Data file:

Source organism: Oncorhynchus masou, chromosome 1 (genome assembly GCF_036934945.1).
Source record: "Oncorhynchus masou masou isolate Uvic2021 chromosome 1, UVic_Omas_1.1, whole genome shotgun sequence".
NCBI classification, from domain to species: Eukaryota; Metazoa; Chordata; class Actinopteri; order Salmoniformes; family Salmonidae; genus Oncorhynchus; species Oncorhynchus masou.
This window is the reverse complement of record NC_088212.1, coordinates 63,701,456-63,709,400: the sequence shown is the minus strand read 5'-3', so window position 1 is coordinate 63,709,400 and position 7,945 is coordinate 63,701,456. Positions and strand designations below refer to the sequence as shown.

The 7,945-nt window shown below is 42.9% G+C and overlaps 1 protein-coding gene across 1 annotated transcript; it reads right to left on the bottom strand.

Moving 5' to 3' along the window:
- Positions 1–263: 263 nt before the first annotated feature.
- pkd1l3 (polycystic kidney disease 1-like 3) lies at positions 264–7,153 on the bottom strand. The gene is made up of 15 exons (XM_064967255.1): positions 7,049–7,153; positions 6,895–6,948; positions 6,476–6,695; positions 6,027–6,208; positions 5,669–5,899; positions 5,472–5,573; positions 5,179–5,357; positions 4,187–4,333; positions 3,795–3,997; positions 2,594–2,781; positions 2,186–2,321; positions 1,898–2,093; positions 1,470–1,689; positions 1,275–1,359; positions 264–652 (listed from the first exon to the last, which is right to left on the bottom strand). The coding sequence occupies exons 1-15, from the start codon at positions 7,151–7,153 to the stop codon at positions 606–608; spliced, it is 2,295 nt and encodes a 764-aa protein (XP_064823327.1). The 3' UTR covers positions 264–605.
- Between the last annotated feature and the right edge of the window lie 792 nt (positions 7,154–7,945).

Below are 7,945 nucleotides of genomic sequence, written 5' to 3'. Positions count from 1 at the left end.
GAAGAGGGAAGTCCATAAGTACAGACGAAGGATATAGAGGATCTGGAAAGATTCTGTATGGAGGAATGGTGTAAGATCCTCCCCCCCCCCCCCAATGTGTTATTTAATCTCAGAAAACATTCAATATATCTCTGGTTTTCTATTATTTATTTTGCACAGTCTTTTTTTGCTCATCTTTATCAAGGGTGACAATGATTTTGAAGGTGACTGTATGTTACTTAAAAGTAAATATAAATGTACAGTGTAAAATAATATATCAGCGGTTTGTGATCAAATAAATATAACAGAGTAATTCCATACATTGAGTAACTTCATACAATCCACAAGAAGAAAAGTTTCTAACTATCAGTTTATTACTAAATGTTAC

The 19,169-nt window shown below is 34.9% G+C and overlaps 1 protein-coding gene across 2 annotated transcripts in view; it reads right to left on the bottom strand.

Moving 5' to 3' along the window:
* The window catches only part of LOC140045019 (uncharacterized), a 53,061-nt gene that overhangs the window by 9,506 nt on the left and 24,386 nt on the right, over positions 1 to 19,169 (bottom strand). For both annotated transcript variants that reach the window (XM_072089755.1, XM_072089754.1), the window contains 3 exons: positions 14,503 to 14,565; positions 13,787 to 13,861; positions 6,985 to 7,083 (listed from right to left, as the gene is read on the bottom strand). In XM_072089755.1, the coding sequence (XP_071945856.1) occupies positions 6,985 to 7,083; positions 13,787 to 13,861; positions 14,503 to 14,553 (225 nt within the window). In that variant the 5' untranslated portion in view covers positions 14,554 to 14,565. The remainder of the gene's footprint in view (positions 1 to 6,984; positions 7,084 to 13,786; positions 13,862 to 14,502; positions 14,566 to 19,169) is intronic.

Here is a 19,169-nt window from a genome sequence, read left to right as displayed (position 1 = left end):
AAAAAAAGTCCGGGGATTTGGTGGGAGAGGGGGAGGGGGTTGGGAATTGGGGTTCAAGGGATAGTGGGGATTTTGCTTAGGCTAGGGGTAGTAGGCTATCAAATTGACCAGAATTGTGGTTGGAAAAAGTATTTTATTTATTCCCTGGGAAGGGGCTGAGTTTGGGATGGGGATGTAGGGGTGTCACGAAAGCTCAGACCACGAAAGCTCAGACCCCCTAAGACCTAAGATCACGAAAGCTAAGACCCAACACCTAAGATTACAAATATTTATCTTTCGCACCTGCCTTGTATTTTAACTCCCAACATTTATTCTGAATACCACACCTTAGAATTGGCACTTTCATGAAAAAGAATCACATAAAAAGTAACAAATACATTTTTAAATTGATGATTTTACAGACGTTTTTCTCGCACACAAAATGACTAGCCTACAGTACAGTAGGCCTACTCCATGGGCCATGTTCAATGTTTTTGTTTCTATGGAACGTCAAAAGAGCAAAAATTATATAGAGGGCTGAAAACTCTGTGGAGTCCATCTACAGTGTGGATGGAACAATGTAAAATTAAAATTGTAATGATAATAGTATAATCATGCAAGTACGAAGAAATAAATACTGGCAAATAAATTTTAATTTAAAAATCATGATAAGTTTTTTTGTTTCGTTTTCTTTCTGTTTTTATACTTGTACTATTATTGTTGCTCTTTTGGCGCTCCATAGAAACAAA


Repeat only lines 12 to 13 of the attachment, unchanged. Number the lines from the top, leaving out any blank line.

The 19,169-nt window shown below is 34.9% G+C and overlaps 1 protein-coding gene across 2 annotated transcripts in view; it reads right to left on the bottom strand.

Moving 5' to 3' along the window: